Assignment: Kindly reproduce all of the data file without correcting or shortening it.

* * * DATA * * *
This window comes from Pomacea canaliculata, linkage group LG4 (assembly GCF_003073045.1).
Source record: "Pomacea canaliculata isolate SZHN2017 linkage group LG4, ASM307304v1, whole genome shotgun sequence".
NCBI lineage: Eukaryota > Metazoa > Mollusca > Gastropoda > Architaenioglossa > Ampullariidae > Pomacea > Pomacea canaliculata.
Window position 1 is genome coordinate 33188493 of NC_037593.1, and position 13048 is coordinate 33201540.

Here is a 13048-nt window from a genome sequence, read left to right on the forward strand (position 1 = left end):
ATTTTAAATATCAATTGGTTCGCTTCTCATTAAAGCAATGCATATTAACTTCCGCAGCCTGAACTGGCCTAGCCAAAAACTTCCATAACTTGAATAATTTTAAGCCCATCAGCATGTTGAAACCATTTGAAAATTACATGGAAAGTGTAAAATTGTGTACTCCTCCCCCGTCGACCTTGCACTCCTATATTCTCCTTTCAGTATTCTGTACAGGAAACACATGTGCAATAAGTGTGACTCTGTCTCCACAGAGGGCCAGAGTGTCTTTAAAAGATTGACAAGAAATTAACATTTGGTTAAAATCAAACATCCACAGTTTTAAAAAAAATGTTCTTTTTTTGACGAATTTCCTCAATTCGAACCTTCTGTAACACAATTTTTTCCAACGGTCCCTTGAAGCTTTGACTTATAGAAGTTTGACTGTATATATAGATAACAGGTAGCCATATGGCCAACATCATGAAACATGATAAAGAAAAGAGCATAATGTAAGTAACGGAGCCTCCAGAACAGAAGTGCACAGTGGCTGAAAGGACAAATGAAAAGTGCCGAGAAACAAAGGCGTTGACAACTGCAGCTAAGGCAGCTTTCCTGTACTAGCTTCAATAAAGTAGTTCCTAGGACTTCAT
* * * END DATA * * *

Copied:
This window comes from Pomacea canaliculata, linkage group LG4 (assembly GCF_003073045.1).
Source record: "Pomacea canaliculata isolate SZHN2017 linkage group LG4, ASM307304v1, whole genome shotgun sequence".
NCBI lineage: Eukaryota > Metazoa > Mollusca > Gastropoda > Architaenioglossa > Ampullariidae > Pomacea > Pomacea canaliculata.
Window position 1 is genome coordinate 33188493 of NC_037593.1, and position 13048 is coordinate 33201540.

Here is a 13048-nt window from a genome sequence, read left to right on the forward strand (position 1 = left end):
ATTTTAAATATCAATTGGTTCGCTTCTCATTAAAGCAATGCATATTAACTTCCGCAGCCTGAACTGGCCTAGCCAAAAACTTCCATAACTTGAATAATTTTAAGCCCATCAGCATGTTGAAACCATTTGAAAATTACATGGAAAGTGTAAAATTGTGTACTCCTCCCCCGTCGACCTTGCACTCCTATATTCTCCTTTCAGTATTCTGTACAGGAAACACATGTGCAATAAGTGTGACTCTGTCTCCACAGAGGGCCAGAGTGTCTTTAAAAGATTGACAAGAAATTAACATTTGGTTAAAATCAAACATCCACAGTTTTAAAAAAAATGTTCTTTTTTTGACGAATTTCCTCAATTCGAACCTTCTGTAACACAATTTTTTCCAACGGTCCCTTGAAGCTTTGACTTATAGAAGTTTGACTGTATATATAGATAACAGGTAGCCATATGGCCAACATCATGAAACATGATAAAGAAAAGAGCATAATGTAAGTAACGGAGCCTCCAGAACAGAAGTGCACAGTGGCTGAAAGGACAAATGAAAAGTGCCGAGAAACAAAGGCGTTGACAACTGCAGCTAAGGCAGCTTTCCTGTACTAGCTTCAATAAAGTAGTTCCTAGGACTTCAT